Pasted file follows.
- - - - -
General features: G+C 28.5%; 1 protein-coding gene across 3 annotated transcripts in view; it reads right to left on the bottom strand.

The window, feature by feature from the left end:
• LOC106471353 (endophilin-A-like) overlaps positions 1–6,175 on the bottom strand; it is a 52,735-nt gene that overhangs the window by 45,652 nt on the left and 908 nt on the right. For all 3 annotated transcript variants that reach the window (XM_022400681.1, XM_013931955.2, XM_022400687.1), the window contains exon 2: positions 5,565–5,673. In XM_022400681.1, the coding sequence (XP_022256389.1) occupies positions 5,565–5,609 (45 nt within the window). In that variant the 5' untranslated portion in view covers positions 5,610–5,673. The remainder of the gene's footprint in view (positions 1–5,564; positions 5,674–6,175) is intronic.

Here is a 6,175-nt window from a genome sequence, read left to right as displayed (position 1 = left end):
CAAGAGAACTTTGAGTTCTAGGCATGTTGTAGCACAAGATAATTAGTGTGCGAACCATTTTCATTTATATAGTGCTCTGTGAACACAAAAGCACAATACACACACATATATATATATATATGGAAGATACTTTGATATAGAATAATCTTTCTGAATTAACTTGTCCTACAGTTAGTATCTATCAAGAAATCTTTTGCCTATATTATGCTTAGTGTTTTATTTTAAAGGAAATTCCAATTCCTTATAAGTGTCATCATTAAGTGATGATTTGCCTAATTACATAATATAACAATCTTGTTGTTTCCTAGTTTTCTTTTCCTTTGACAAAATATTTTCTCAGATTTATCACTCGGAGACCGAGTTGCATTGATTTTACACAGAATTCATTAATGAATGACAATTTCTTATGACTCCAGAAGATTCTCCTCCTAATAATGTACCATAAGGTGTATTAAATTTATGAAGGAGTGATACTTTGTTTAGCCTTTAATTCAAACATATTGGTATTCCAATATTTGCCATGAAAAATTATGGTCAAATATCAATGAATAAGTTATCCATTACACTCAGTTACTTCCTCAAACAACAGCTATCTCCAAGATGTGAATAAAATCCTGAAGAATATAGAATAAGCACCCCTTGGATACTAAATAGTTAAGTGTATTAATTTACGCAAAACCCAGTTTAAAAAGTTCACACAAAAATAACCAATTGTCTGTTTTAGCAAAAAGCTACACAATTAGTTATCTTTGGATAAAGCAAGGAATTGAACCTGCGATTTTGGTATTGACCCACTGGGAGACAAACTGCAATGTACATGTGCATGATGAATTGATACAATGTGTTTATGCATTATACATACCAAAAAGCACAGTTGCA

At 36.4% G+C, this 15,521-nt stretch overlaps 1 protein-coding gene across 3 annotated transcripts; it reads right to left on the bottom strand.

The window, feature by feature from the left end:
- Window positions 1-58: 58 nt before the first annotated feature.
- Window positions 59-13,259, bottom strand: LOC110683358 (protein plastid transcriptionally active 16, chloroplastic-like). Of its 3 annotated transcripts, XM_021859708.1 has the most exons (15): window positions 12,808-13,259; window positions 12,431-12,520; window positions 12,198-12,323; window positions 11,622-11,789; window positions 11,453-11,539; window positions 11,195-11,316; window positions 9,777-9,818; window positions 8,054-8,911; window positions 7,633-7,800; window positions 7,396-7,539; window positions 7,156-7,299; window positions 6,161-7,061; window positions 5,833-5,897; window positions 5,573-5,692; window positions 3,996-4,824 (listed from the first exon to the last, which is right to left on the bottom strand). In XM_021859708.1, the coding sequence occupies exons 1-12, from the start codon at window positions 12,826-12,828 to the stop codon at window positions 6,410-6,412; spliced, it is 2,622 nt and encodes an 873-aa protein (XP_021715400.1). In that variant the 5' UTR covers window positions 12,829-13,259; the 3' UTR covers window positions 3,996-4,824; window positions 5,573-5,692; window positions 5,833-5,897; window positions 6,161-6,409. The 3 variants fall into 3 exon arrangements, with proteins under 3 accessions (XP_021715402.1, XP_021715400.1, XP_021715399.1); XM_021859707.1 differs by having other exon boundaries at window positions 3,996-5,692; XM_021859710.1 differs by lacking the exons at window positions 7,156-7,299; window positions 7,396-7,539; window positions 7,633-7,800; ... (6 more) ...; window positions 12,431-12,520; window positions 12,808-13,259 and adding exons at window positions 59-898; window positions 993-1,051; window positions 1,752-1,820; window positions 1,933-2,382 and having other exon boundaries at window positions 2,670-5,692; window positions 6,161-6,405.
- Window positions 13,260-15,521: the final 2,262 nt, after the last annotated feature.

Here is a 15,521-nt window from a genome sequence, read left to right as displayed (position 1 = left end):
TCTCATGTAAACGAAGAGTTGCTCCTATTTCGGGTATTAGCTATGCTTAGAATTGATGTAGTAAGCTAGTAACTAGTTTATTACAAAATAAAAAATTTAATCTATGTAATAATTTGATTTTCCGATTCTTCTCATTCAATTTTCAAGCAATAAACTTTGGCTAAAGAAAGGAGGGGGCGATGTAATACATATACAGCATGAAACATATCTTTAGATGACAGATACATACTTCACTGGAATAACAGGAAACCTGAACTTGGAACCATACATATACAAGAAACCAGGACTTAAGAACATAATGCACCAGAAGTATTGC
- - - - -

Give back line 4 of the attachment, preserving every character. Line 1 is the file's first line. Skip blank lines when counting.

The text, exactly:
Here is a 6,175-nt window from a genome sequence, read left to right as displayed (position 1 = left end):